Nashville Mayor Megan Barry resigned Tuesday, just more than a month after news first broke of an extramarital affair between her and her former bodyguard. The scandal has engulfed the city and, with Barry’s resignation, ended the career – for the foreseeable future of a Democratic rising star.
In search of what it all means, I reached out to Erik Schelzig, the editor of The Tennessee Journal – a political tipsheet on Volunteer State politics. Our conversation, edited only for flow, is below.
Cillizza: Megan Barry just resigned after weeks of scandal following her affair with a former head of security. Was it always going to end this way?
Schelzig: Some political operatives were impressed by the open way Barry dealt with the revelations about her affair: She appeared on live TV to acknowledge the affair, asked for forgiveness and took a multitude of questions from reporters.
But she stumbled on questions about whether taxpayer money might have been misused to conduct of her affair and she refused to say when the affair had ended. Other consultants were horrified that she appeared alone on stage without any visible show of support and that the questions weren’t limited.
Once the initial shock of the admission of the affair wore off, the drip-drip-drip of further details and revelations only fed the salacious chatter. And when the Barry camp started threatening reporters digging into rumors and attacking the city’s Democratic prosecutor, it signaled that her days as mayor would be numbered.
Cillizza: How big a blow is this to Nashville – and its political class?
Schelzig: In terms of short-term effects, we won’t have to wait long to find out: Barry’s signature $5.4 billion mass transit proposal goes before the city’s voters on May 1.
Opponents hope that the scandal will galvanize public opinion against the ambitious proposal – and the tax hikes needed to pay for it. (A poll released by Vanderbilt University this week found 42 percent in support and 28 percent against the ballot measure, so there appears to be a lot of wiggle room for what is expected to be a low-turnout election.)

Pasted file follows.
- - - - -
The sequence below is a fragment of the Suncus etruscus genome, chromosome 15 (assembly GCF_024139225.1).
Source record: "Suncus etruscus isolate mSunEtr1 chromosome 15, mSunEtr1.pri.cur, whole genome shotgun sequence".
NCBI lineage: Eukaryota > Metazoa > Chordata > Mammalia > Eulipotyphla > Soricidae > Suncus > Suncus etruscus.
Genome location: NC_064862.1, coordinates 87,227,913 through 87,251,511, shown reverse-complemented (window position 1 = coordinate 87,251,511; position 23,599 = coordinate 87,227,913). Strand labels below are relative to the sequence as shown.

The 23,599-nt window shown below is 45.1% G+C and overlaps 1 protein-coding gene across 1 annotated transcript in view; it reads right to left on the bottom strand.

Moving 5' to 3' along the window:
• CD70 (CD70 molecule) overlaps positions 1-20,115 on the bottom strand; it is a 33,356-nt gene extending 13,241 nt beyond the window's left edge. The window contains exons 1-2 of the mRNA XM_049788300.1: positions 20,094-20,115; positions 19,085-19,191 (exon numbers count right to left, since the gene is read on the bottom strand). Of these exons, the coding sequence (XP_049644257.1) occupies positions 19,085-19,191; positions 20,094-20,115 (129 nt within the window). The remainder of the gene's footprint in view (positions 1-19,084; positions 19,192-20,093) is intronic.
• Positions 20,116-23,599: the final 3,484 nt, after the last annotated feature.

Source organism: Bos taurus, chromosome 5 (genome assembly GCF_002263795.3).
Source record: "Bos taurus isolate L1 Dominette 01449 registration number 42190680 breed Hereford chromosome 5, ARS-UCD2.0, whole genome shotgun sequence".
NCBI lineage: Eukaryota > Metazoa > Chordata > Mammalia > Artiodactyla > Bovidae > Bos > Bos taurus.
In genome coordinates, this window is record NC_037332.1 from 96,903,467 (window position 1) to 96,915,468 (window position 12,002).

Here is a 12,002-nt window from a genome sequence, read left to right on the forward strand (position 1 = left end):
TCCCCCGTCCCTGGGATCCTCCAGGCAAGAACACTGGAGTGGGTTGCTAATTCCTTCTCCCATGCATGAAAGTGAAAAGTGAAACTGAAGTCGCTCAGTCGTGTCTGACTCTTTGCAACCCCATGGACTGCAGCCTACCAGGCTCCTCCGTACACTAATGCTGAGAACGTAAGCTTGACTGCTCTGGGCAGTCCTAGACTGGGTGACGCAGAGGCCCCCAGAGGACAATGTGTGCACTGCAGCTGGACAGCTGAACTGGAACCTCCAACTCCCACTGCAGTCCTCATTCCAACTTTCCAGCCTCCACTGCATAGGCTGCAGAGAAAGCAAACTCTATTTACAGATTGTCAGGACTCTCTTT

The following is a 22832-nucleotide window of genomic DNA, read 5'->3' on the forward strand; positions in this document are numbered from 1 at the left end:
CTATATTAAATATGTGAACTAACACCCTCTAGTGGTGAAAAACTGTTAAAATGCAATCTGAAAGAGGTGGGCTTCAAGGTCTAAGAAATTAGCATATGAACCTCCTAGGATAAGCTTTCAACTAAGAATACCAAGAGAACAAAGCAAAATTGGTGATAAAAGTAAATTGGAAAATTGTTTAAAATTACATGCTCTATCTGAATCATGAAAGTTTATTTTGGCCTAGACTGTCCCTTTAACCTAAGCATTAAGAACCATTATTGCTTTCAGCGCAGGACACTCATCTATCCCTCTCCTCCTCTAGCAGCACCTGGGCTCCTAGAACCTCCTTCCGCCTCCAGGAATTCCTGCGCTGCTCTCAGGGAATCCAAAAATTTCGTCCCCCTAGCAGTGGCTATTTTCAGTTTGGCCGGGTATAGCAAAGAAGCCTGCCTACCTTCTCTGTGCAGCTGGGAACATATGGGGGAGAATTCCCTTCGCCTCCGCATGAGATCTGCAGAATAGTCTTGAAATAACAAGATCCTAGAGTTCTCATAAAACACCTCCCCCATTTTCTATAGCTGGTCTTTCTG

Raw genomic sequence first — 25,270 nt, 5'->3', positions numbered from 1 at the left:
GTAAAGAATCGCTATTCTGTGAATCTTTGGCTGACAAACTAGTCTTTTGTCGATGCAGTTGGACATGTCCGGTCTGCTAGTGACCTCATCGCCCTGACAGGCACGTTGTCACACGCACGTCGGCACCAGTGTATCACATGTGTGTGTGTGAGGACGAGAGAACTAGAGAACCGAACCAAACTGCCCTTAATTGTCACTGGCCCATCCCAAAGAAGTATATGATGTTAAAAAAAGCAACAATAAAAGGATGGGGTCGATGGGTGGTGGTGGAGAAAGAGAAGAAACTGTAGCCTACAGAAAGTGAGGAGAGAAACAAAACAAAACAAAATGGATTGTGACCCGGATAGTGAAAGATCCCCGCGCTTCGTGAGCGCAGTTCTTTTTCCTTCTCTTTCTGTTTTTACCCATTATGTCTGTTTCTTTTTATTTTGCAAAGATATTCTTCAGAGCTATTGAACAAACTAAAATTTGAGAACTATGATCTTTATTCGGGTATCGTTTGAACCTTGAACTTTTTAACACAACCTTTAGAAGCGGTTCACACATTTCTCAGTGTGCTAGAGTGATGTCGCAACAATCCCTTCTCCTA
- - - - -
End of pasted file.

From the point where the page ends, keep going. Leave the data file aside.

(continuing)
As far as the politics are concerned, the resignation kicks off an accelerated process for electing a new mayor in August. Barry’s 2015 election was a victory for the Democrats’ progressive wing, and it’s unclear who might take up that mantle in her absence. Real estate magnate Bill Freeman, who came in third in 2015 despite spending $3.5 million of his own money, is almost assured to make another bid. Vice Mayor David Briley would also be expected to run.
Cillizza: Briley will now become mayor. What do we know about him?
Schelzig: Briley, the grandson of the first mayor of the merged governments of Nashville and Davidson County, was an up-and-comer in city politics in the early 2000s, but failed to capture the imagination of voters when he ran for mayor himself in 2007. That race was ultimately won by Karl Dean, Barry’s predecessor. Briley returned to city-wide office with his election as vice mayor in 2015. Briley’s politics don’t vary too greatly from Barry’s, so no major policy changes are expected.
Cillizza: What impact, if any, does this have on the state’s open seat Senate and governor’s races?
Schelzig: Nashville is a heavily Democratic city in an equally overwhelmingly Republican state. The Democratic Senate candidate, former Gov. Phil Bredesen, is also a former two-term mayor of Nashville, but comes from a far more centrist political tradition (for example, Bredesen supported a state constitutional amendment to ban gay marriage in 2006, while Barry performed the state’s first gay marriage as a member of the city council following the US Supreme Court ruling legalizing the practice nationally in 2015.)
Karl Dean, another former Nashville mayor, is the frontrunner for the Democratic nomination for governor. Neither Bredesen nor Dean are seen as particularly closely tied to Barry, which won’t stop Republicans from trying to tie them together.
Cillizza: Finish this sentence: “Megan Barry’s political career is __________. ” Now, explain.
Barry was superstar material in Nashville. She helped lead the against-all-odds effort to land a Major League Soccer team in Nashville last year and gathered the support of a mass transit plan that could transform the booming city’s landscape. She was an unabashed voice for progressive politics in an otherwise deeply conservative state. She would have been the prohibitive favorite to win re-election as mayor or to Congress whenever Democratic Rep. Jim Cooper decides to retire.